Two Power Words: Thank You
I don’t say “Thank You” as often as I should and I doubt I’m the only one.
In fact, I’m starting to believe that “Thank You” is the most under-appreciated and under-used phrase on the planet. It is appropriate in nearly any situation and it is a better response than most of the things we say. “Thank yous” are powerful. They acknowledge the other person’s strength, generosity, patience, acceptance, respect, kindness, empathy and altruism. Gratitude is a powerful force and the two powerful words that fuel that are : “Thank You” Sometimes we underestimate the power of what a simple thank you can do for someone.
I believe a simple thank you has the power to brighten up any moment. It’s a sign of respect, appreciation, love, gratitude. Only two words, yet so powerful.
The best part? It takes 2 seconds of your time. Thank you feels good to receive, Thank you feels good to give. Two simple words mean so much, isn’t that astounding?
It’s important to let people know you appreciate them. Otherwise how will they know? You never know the effect a thank you could have on someone.
It can change someone’s entire day- Those are powerful words!
Ways to say “Thank you”:
- Send a card. (Handwritten notes are awesome — and rare.)
- Write an email.
- Make a phone call.
- Plan a personal visit.
- Send a text message
- Or simply say “thanks”.
Ideas of who to thank:
The parent who is always in your corner.
The person who gave you a start in your career.
Someone who encourages you that you only see online.
A random old friend you haven’t seen in a while that God lays on your heart.
An often unnoticed, but vital part of society – such as the custodian, street worker, truck driver, or garbage collector.
A friend who was there when you needed one most.
A church leader who helped shape your understanding of God.
The person you know who prays for you regularly.
Someone who waits on you frequently — somewhere — and you may not even know their name.
A public servant you admire for doing the right thing.
The unexpected person who was there for you at just the right time in your life; who said just the right thing you needed to hear.
A person who may not receive encouragement from anyone else – or you think is under appreciated.
A leader you’ve admired – maybe one who helped shape your view of leadership.
Someone who has invested in you from a distance and may not even know it.
The person who has been the most patient with you, even when you aren’t at your best.
Someone who makes you laugh, just when you need it most.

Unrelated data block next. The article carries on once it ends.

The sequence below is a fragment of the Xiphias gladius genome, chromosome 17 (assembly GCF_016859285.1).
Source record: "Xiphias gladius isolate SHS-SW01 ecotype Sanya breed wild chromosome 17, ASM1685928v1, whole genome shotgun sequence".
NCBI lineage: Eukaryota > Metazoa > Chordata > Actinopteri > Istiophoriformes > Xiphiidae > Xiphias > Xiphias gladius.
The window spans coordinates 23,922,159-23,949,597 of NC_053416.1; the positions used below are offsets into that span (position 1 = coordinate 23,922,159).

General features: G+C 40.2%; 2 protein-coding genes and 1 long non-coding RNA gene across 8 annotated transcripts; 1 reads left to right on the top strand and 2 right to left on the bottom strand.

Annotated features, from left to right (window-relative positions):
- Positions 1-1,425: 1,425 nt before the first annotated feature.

An emergency services professional — police, fire, military, etc.
A distant relative you’ve not seen in a while, yet they are there when you need them.
The person who introduced you to the person you married.
A teacher who encouraged you to be a better student or person.
Someone who inspires you with something they do well.
A good friend of your parents.
The medical personnel who helped you when you were sick.
Someone who has a smile, which encourages you.
Write a letter to yourself outlining all the reasons you are grateful for YOU!
These are a few suggestions, but I’m sure you have many more.
let’s chat about one more INCREDIBLY powerful way to boost our gratitude and, therefore, pretty much every aspect of our well-being: Gratitude Letters.
Evidence that gratitude visits can make a measurable difference comes from Martin Seligman’s positive psychology laboratory at the University of Pennsylvania. Seligman and his colleagues gave participants one week to write a letter of gratitude and then deliver it in person. Seligman offered the following instructions:
“Select one important person from your past who has made a major positive difference in your life and to whom you have never fully expressed your thanks. Choose someone who is still alive. Write a testimonial just long enough to cover one laminated page. Take your time composing this—several weeks if required. Invite that person to your home or travel to that person’s home. It is important that you do this face to face, not just in writing or on the phone. Do not tell the person the purpose of the visit in advance.
Bring a laminated version of your testimonial with you as a gift. Read your testimonial aloud slowly, with expression and eye contact. Then let the other person react unhurriedly. Reminisce together about the concrete events that make this person so important to you.”
What was the effect of composing and delivering the letter for those who participated in the experiment? When their moods were measured after one week of doing the assigned exercise, participants were happier and less depressed. This boost in happiness and decrease in depressive symptoms were maintained at follow-up assessments one week and one month later. It turns out that a gratitude visit is one of the exercises that, to Seligman’s surprise, made people lastingly less depressed and happier than any other positive psychology intervention.”
That is powerful!
If you feel so inspired, write a Gratitude Letter and deliver it via a Gratitude Visit and watch your happiness soar.
Although delivering the letter via a visit delivered incredible benefits, so did simply writing a letter—even if you don’t deliver it. The simple act of writing and sharing our appreciation is extraordinarily powerful.
I hope you find creative ways to use these powerful words in your own life. As you do, you will reap the benefits of gratitude and brighten someone else’s day in a powerful way.
How can you say Thank You today?